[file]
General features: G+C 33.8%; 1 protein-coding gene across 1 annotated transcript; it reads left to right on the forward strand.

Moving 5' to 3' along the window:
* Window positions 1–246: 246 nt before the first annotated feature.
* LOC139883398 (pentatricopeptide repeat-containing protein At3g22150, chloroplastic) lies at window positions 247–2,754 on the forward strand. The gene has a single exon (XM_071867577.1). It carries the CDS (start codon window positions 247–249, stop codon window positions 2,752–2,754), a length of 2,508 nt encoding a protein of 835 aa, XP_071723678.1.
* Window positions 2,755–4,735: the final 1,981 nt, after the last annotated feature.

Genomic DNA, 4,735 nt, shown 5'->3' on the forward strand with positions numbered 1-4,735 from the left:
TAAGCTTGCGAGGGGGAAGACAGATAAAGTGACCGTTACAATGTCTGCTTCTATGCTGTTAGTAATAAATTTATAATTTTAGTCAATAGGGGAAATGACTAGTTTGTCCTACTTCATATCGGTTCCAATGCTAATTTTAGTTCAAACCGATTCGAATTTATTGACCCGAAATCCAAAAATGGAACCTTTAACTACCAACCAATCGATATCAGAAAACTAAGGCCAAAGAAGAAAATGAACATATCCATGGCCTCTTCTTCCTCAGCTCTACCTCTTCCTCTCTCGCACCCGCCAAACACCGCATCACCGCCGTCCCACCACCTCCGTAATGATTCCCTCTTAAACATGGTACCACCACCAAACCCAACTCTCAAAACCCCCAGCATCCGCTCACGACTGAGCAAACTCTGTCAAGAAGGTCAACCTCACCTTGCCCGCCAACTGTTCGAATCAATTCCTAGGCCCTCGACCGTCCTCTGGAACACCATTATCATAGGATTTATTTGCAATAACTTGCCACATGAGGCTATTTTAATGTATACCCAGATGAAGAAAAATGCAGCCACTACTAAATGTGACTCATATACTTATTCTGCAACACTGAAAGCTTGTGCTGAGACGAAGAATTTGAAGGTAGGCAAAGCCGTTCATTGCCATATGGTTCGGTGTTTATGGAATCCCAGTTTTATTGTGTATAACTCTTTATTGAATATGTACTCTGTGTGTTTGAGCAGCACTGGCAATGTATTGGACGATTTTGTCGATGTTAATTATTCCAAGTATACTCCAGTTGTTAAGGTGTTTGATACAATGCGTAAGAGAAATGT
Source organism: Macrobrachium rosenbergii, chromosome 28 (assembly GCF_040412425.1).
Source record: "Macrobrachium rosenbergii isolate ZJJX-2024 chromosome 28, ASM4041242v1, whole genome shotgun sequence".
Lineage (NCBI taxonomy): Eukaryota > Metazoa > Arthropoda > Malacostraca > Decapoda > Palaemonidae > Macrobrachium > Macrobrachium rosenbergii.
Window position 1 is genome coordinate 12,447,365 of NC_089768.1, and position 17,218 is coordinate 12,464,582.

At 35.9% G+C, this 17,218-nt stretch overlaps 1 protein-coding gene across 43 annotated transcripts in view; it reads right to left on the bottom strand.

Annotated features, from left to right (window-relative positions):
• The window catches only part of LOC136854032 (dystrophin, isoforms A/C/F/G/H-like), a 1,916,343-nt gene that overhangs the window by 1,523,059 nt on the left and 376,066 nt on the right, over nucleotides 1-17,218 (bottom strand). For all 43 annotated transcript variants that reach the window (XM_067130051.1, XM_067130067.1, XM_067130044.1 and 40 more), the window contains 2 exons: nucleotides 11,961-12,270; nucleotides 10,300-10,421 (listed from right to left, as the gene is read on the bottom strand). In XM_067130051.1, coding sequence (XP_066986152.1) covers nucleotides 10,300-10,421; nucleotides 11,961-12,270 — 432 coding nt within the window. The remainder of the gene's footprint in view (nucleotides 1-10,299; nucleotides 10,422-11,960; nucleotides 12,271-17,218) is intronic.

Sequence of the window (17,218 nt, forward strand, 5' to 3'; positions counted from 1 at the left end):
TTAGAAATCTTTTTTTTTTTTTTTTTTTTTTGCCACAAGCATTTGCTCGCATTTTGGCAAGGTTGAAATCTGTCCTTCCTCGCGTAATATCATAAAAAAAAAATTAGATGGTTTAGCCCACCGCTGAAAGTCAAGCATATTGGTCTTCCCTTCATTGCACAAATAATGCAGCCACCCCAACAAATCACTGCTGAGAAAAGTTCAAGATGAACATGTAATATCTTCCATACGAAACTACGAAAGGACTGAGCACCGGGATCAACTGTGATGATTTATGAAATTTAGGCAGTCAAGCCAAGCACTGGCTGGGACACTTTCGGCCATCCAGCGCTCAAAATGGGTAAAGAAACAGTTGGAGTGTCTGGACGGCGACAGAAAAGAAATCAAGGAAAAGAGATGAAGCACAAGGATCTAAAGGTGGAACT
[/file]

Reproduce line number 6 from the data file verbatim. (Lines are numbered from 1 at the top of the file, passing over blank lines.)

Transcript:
Genomic DNA, 4,735 nt, shown 5'->3' on the forward strand with positions numbered 1-4,735 from the left: